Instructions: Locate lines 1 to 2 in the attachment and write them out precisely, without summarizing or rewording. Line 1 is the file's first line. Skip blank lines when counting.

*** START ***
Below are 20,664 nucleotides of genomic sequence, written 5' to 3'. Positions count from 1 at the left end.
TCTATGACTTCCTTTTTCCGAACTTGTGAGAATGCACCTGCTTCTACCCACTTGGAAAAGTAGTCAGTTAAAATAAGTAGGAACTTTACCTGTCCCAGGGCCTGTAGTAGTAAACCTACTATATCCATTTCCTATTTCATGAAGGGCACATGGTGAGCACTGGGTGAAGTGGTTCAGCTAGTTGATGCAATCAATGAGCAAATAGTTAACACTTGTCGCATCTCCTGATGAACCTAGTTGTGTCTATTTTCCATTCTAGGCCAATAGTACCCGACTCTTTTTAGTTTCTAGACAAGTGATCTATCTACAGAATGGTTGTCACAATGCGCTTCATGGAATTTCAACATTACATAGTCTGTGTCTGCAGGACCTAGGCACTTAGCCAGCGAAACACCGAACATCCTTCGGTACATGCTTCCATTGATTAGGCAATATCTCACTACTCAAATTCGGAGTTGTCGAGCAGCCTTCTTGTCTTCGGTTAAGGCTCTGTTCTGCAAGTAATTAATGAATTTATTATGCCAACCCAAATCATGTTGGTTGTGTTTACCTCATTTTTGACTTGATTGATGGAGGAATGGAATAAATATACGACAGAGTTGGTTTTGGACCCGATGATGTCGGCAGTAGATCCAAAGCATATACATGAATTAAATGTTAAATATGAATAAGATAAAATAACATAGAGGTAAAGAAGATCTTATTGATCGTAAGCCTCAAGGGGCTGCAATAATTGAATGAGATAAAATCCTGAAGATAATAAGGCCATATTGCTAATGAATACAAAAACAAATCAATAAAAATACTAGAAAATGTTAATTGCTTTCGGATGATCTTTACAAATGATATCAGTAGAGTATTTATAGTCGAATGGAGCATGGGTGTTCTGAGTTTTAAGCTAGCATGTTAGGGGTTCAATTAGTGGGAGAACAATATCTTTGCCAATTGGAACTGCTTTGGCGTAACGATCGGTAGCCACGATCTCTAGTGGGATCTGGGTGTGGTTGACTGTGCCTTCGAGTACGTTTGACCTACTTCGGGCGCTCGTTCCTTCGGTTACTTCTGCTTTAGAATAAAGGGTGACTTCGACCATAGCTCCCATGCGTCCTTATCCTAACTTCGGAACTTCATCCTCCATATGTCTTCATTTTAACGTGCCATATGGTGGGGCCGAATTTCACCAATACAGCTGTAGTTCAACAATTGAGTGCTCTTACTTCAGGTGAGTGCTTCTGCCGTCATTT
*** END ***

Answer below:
Below are 20,664 nucleotides of genomic sequence, written 5' to 3'. Positions count from 1 at the left end.
TCTATGACTTCCTTTTTCCGAACTTGTGAGAATGCACCTGCTTCTACCCACTTGGAAAAGTAGTCAGTTAAAATAAGTAGGAACTTTACCTGTCCCAGGGCCTGTAGTAGTAAACCTACTATATCCATTTCCTATTTCATGAAGGGCACATGGTGAGCACTGGGTGAAGTGGTTCAGCTAGTTGATGCAATCAATGAGCAAATAGTTAACACTTGTCGCATCTCCTGATGAACCTAGTTGTGTCTATTTTCCATTCTAGGCCAATAGTACCCGACTCTTTTTAGTTTCTAGACAAGTGATCTATCTACAGAATGGTTGTCACAATGCGCTTCATGGAATTTCAACATTACATAGTCTGTGTCTGCAGGACCTAGGCACTTAGCCAGCGAAACACCGAACATCCTTCGGTACATGCTTCCATTGATTAGGCAATATCTCACTACTCAAATTCGGAGTTGTCGAGCAGCCTTCTTGTCTTCGGTTAAGGCTCTGTTCTGCAAGTAATTAATGAATTTATTATGCCAACCCAAATCATGTTGGTTGTGTTTACCTCATTTTTGACTTGATTGATGGAGGAATGGAATAAATATACGACAGAGTTGGTTTTGGACCCGATGATGTCGGCAGTAGATCCAAAGCATATACATGAATTAAATGTTAAATATGAATAAGATAAAATAACATAGAGGTAAAGAAGATCTTATTGATCGTAAGCCTCAAGGGGCTGCAATAATTGAATGAGATAAAATCCTGAAGATAATAAGGCCATATTGCTAATGAATACAAAAACAAATCAATAAAAATACTAGAAAATGTTAATTGCTTTCGGATGATCTTTACAAATGATATCAGTAGAGTATTTATAGTCGAATGGAGCATGGGTGTTCTGAGTTTTAAGCTAGCATGTTAGGGGTTCAATTAGTGGGAGAACAATATCTTTGCCAATTGGAACTGCTTTGGCGTAACGATCGGTAGCCACGATCTCTAGTGGGATCTGGGTGTGGTTGACTGTGCCTTCGAGTACGTTTGACCTACTTCGGGCGCTCGTTCCTTCGGTTACTTCTGCTTTAGAATAAAGGGTGACTTCGACCATAGCTCCCATGCGTCCTTATCCTAACTTCGGAACTTCATCCTCCATATGTCTTCATTTTAACGTGCCATATGGTGGGGCCGAATTTCACCAATACAGCTGTAGTTCAACAATTGAGTGCTCTTACTTCAGGTGAGTGCTTCTGCCGTCATTT